When a friend or family member has personal problems, sometimes you don’t want to make the problems worse by bringing them up when all you want to do is help. Athletes often talk about teams as families, but locker rooms have the added dimensions of machismo and code. Solving those dilemmas is easier said than done.
“It always seems when things like that happen, it becomes taboo,” Schneider said. “You don’t talk about it in the dressing room. Players don’t want to talk about it. They don’t want to discuss it. And essentially your teammates are your closest friends, the guys you spend the most time with. You know, maybe it needs to be talked about more in an environment where players are comfortable with it and you can discuss it in the dressing room.
“But you know, I think as a player, you always want to keep your private life private and not bring it in the dressing room. There’s certainly a sense of that. I’m not sure what can be done different, but hopefully we’ll be able to figure out some things that can help a player like Rick in the future.”
If a player is going through a personal problem today – depression, drugs, alcohol, whatever – he can turn to teammates, team officials or team medical personnel. If he is uncomfortable doing that, maybe because he might appear weak or soft, he can call a help line. The league and union have an assistance program to handle evaluation and treatment. League and union doctors can refer a player to the appropriate expert for his condition.
“Obviously if a player doesn’t share anything with anybody, and nobody knows what he’s going through, you’re not going to catch that player,” Daly said. “But that wasn’t Rick’s situation. I don’t get to know everything, because there’s a lot of confidentiality associated with the program, but I can tell you, from what I do know, I’m very comfortable with how the program handled Rick’s situation.”
Gillis declined to give specifics about Rypien’s treatment when he met with reporters Tuesday in Toronto, but Canucks management knew Rypien’s problems in detail. Those problems were the background for the fan incident last October and were considered when Bettman gave him six games – a stiff suspension, but not as harsh as possible.
“I don’t think you can segregate that out and say it was an isolated incident or something separate and apart from what he was going through,” Daly said. “I think it was very much related to what he was going through. I think the commissioner … I would say more generally, there are a lot of circumstances that come into play to every decision that is made by the commissioner on discipline, and so I would imagine in that situation in particular he took all the circumstances into account.”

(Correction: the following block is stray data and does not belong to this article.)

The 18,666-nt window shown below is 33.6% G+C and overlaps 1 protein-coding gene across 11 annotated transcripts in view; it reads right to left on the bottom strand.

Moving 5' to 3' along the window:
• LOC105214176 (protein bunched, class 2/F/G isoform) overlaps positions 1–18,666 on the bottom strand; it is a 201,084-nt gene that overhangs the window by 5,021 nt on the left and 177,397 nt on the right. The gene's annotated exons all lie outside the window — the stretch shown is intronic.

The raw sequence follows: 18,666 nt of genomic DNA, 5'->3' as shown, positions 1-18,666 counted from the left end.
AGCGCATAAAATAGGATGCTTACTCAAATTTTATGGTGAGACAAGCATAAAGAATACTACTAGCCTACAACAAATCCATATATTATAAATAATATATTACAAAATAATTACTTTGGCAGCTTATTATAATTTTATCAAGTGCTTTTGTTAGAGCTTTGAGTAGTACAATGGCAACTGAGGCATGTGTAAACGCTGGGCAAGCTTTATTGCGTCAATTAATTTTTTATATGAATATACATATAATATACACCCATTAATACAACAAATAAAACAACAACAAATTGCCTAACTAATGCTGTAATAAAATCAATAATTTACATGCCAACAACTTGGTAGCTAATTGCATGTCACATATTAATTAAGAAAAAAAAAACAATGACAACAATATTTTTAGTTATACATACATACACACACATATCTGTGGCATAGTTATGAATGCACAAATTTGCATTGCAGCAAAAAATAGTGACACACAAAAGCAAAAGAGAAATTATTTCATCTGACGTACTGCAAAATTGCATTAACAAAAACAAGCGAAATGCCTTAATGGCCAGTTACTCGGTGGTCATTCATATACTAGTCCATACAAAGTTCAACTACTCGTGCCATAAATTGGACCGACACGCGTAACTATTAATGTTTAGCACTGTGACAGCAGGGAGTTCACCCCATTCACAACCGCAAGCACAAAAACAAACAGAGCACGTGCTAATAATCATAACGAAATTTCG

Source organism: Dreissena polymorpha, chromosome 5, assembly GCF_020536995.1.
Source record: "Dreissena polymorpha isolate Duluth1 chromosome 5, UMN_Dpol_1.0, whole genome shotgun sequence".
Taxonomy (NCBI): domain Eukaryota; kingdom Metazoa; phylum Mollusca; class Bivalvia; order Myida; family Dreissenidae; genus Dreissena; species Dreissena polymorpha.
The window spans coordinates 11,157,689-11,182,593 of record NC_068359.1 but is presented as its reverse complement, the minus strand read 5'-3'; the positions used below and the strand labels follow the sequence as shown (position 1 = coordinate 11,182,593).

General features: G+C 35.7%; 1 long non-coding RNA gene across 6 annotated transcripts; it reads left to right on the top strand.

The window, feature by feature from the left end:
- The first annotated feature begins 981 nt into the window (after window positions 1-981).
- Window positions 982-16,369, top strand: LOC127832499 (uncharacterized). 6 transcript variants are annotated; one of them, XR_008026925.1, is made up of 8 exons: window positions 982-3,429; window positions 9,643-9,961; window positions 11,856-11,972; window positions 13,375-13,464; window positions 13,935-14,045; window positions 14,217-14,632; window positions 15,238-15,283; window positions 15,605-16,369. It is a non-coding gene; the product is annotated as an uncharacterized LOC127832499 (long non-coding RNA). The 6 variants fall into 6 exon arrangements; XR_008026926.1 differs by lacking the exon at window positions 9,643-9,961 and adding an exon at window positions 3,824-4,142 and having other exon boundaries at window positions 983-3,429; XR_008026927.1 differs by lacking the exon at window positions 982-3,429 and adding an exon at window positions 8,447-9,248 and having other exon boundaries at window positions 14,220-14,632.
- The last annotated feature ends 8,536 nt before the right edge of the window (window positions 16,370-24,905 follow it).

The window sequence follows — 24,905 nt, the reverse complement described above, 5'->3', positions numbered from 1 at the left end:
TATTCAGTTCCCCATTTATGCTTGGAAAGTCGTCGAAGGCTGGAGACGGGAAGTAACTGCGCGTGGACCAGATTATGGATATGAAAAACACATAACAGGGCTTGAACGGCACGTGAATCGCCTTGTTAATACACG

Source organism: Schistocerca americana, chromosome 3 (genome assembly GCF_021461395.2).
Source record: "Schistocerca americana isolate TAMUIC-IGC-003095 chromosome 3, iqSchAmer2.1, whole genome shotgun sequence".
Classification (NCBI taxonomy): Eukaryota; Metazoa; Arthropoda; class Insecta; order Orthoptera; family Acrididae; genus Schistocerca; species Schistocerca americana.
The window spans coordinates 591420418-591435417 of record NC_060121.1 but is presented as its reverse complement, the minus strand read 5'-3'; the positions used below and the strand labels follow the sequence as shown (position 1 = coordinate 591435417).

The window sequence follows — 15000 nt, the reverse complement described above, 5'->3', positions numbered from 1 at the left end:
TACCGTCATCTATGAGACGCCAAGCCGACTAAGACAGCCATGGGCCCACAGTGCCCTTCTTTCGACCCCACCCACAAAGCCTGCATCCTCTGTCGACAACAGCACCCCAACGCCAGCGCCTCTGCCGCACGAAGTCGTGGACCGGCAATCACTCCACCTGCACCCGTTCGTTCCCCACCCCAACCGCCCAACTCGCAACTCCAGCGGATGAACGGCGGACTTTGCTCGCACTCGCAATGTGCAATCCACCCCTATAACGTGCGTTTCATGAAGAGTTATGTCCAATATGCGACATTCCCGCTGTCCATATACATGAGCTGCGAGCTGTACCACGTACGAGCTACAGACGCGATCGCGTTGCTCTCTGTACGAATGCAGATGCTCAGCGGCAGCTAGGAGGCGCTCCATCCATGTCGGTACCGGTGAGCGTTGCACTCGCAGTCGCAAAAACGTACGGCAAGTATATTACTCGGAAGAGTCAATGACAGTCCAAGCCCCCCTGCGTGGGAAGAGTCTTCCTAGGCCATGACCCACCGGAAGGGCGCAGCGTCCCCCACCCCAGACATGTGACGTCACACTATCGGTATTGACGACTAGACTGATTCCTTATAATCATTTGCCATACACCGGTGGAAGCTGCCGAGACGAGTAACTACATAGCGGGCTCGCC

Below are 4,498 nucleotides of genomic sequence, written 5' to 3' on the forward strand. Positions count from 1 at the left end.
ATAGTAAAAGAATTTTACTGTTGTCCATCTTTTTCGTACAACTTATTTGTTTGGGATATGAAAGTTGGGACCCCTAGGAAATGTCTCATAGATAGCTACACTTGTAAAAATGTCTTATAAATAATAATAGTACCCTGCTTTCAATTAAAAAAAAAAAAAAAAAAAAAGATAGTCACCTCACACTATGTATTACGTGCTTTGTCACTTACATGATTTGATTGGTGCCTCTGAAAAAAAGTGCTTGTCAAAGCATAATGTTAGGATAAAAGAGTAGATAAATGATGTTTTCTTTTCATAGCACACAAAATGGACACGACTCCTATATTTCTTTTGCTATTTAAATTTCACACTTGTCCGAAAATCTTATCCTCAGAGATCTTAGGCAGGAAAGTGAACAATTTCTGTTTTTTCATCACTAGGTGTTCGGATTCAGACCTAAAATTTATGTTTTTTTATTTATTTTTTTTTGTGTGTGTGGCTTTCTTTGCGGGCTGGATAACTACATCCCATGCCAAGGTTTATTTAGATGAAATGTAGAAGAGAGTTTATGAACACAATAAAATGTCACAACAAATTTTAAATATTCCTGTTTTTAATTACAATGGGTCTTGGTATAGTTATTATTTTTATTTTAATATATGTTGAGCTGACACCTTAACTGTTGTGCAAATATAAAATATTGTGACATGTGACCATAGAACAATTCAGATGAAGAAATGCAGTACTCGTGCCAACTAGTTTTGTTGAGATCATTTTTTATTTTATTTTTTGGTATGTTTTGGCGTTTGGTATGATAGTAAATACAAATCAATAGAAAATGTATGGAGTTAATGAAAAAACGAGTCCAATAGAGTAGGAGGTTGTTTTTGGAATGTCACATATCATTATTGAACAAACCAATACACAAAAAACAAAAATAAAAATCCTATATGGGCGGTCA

The Canucks gave Rypien those two leaves of absence. Gillis said they relied on experts, league and union doctors and different facilities. They were happy for Rypien when he signed with the Jets as a free agent, turning down larger offers elsewhere. He seemed comfortable in Winnipeg, where he had played for the AHL’s Manitoba Moose. He seemed happy. He seemed ready to come back to the NHL.
“Our organization as a whole was intimately involved in what Rick was going through,” said Canucks assistant GM Laurence Gilman. “He received a tremendous amount of support. His life was touched by a lot of people in the Canucks organization – our training staff, our coaches, our PR staff, our management. I think a lot of people were involved in a caring manner, and I think it’s something that a lot of people are really suffering through in our organization because we cared so much about him."
I don’t know what more could have been done. I don’t know if there is a lesson here. But I know this: If you're depressed, you're not alone.
“I think anybody – whether they’re players or not – there are always people out there who care,” Gilman said. “Rick had a tremendous amount of support. Whether you’re in the hockey industry or any other industry or any other walk of life, there are people out there who want to help and support you. … There’s always support for you, and go seek it.”